Possessing liability insurance does not take away your chances of being sued; it simply acts to protect your assets in the event that you are sued. Says Susie Schmitz, certified insurance counselor and director of sales and operations for the National Health Club Association, "A common question I am frequently asked by fitness professionals is, 'How much coverage do I need?' As a professional insurance agent, my response is, 'You never know until you are sued.'" According to Schmitz, fitness facilities are recommended the following minimum liability limits of insurance:

General aggregate $3 million
Products --
comp/ops aggregate $1 million
Personal and advertising injury $1 million
Each occurrence $1 million
Fire damage (any one fire) $100,000
Medical expense (any one person) $5,000
For fitness instructors, personal trainers or group exercise instructors who operate as independent contractors, the following minimum professional liability limits are recommended:
General aggregate $1 million
Products --
comp/ops aggregate $1 million
Personal and advertising injury $1 million
Each occurrence $1 million
Fire damage (any one fire) $100,000
Medical expense (any one person) $5,000

Depending on the basis for the lawsuit, you may be covered by a policy that will pay for both the cost of your defense and any judgment that you may owe (up to the amount of your coverage). "Go with an insurance company that will cover you outside the limits," recommends Schmitz. "Outside the limits" refers to a policy that covers you above and beyond your policy limits to include your defense fees and court costs. For example, you may have a policy that covers you up to $1 million, but your court costs are $10,000. Having liability insurance that covers you "outside the limits" means that your policy will cover these costs, but will not erode your $1 million worth of liability coverage in the process. Simply put, you will not have to absorb the cost of your defense and court fees "inside the limits" of your insurance coverage.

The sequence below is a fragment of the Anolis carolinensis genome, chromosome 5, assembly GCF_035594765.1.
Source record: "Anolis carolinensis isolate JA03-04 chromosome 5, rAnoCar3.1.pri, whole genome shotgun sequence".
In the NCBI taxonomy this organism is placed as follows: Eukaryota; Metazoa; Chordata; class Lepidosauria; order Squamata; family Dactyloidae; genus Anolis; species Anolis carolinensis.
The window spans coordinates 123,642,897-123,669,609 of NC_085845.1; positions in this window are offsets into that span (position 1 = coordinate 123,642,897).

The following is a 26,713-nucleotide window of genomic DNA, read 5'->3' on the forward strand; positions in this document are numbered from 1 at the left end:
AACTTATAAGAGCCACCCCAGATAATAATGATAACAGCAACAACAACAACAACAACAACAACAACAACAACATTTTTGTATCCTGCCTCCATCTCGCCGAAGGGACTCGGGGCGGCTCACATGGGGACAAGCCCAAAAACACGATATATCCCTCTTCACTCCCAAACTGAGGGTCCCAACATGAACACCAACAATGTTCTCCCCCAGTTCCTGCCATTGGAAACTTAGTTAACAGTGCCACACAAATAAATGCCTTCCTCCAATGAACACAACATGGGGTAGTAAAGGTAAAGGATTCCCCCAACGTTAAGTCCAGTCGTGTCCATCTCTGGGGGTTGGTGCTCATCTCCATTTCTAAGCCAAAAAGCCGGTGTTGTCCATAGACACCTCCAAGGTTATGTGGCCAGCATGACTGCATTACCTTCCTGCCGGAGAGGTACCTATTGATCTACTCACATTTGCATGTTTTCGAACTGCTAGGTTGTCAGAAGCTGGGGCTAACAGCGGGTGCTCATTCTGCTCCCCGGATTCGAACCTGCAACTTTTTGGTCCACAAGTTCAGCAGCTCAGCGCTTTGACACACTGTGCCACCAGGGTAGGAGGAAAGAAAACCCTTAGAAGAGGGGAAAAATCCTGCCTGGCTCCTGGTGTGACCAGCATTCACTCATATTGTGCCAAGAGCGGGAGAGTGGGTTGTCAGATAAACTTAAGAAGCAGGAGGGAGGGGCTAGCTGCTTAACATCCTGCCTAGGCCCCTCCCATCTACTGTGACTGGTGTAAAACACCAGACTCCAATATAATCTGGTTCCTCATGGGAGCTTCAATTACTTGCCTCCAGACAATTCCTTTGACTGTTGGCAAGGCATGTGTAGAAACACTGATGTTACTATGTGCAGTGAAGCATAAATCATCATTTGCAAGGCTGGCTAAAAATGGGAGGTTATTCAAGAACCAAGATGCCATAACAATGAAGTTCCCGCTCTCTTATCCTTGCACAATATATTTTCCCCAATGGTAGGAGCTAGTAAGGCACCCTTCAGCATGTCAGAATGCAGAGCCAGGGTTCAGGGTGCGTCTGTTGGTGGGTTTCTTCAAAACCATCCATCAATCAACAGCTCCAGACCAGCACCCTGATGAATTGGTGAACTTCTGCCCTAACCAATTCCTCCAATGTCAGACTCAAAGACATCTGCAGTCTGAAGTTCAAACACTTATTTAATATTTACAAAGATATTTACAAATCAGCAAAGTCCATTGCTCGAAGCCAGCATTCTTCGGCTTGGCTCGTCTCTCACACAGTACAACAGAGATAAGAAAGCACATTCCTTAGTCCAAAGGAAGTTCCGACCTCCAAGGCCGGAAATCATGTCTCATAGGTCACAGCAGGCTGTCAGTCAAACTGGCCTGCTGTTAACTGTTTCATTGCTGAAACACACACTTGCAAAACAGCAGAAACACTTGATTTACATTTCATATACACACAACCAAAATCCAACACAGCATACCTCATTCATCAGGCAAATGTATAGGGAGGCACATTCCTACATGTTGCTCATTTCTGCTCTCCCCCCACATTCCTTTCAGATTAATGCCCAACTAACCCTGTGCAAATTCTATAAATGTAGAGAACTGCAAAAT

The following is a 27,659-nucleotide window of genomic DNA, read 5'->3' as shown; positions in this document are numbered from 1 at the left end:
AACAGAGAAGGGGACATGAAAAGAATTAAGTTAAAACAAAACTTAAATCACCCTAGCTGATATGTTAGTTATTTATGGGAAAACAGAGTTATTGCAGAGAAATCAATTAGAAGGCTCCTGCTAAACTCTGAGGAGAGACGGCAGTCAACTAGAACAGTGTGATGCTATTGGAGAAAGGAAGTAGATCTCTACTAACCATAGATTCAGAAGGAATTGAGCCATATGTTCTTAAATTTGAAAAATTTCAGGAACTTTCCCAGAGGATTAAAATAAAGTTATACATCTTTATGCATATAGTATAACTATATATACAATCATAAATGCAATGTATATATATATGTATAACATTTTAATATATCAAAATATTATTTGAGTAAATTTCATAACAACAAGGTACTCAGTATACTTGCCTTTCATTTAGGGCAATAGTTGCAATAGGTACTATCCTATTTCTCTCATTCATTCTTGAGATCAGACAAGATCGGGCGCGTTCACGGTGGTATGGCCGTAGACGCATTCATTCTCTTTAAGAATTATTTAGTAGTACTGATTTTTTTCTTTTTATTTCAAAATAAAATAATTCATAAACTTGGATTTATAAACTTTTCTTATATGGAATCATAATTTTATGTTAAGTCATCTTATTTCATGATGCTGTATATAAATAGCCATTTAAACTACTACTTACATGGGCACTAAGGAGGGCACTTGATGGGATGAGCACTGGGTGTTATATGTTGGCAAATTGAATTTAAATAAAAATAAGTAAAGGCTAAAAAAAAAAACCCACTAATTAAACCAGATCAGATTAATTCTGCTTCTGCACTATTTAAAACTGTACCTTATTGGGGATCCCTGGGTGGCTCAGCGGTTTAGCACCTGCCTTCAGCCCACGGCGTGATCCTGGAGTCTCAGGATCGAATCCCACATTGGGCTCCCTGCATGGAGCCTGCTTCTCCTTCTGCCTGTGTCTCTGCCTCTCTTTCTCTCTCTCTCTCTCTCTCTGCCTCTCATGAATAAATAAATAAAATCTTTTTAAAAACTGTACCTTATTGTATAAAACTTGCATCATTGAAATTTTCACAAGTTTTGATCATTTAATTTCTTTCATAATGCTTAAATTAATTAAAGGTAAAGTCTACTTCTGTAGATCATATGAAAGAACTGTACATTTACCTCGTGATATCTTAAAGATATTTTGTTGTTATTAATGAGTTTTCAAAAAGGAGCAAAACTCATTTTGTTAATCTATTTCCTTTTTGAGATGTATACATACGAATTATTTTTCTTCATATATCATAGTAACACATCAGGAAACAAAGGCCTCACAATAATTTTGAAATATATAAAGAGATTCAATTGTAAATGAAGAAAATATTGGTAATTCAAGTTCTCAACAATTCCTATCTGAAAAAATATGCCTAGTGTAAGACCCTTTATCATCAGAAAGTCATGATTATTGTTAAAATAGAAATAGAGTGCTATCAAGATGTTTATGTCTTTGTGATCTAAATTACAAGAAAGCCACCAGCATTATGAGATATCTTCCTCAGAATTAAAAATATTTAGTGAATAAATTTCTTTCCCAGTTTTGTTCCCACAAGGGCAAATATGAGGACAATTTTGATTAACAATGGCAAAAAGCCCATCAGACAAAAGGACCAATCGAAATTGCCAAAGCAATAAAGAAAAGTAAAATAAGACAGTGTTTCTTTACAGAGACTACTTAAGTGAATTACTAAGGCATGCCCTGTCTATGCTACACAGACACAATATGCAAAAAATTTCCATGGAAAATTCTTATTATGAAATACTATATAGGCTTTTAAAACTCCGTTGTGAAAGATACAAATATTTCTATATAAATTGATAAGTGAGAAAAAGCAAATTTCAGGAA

Get insurance that protects fitness professionals

Obtaining liability insurance from an insurance carrier familiar with the health and fitness industry is critical to a fitness business' long-term success. "Calling your local insurance agent is not the best way to find a carrier for your fitness business...," explains Schmitz. "Not only are the costs for a policy through a non-expert too high, it is important to have someone who can explain the facts and details of your particular risks and exposures." It is also important that coverage is placed with an A-rated (AM Best) carrier. The rating of an insurance carrier is based on its financial stability and ability to pay claims.

Schmitz recommends making sure terminology used in the policy being considered is clearly understood: "If you have questions about any terms or coverage allowances, don't hesitate to ask your agent." Finally, customer service is a key factor. If a client files a liability claim against you, "you need to be confident your agent will be available and will be of service," says Schmitz.

Assess the risks